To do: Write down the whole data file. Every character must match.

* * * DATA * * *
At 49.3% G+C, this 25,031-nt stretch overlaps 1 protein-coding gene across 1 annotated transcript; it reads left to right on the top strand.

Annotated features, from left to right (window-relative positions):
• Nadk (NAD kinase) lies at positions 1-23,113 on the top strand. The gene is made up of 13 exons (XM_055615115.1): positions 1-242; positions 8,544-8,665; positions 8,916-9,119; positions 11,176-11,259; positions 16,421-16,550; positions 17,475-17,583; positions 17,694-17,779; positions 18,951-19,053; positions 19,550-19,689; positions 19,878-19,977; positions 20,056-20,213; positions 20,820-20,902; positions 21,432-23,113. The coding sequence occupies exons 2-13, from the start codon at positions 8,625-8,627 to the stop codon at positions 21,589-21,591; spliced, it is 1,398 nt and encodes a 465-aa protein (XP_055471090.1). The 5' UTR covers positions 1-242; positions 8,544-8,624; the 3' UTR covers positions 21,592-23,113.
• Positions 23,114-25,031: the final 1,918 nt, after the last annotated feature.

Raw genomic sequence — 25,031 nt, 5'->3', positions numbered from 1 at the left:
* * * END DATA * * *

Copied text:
At 49.3% G+C, this 25,031-nt stretch overlaps 1 protein-coding gene across 1 annotated transcript; it reads left to right on the top strand.

Annotated features, from left to right (window-relative positions):
• Nadk (NAD kinase) lies at positions 1-23,113 on the top strand. The gene is made up of 13 exons (XM_055615115.1): positions 1-242; positions 8,544-8,665; positions 8,916-9,119; positions 11,176-11,259; positions 16,421-16,550; positions 17,475-17,583; positions 17,694-17,779; positions 18,951-19,053; positions 19,550-19,689; positions 19,878-19,977; positions 20,056-20,213; positions 20,820-20,902; positions 21,432-23,113. The coding sequence occupies exons 2-13, from the start codon at positions 8,625-8,627 to the stop codon at positions 21,589-21,591; spliced, it is 1,398 nt and encodes a 465-aa protein (XP_055471090.1). The 5' UTR covers positions 1-242; positions 8,544-8,624; the 3' UTR covers positions 21,592-23,113.
• Positions 23,114-25,031: the final 1,918 nt, after the last annotated feature.

Raw genomic sequence — 25,031 nt, 5'->3', positions numbered from 1 at the left: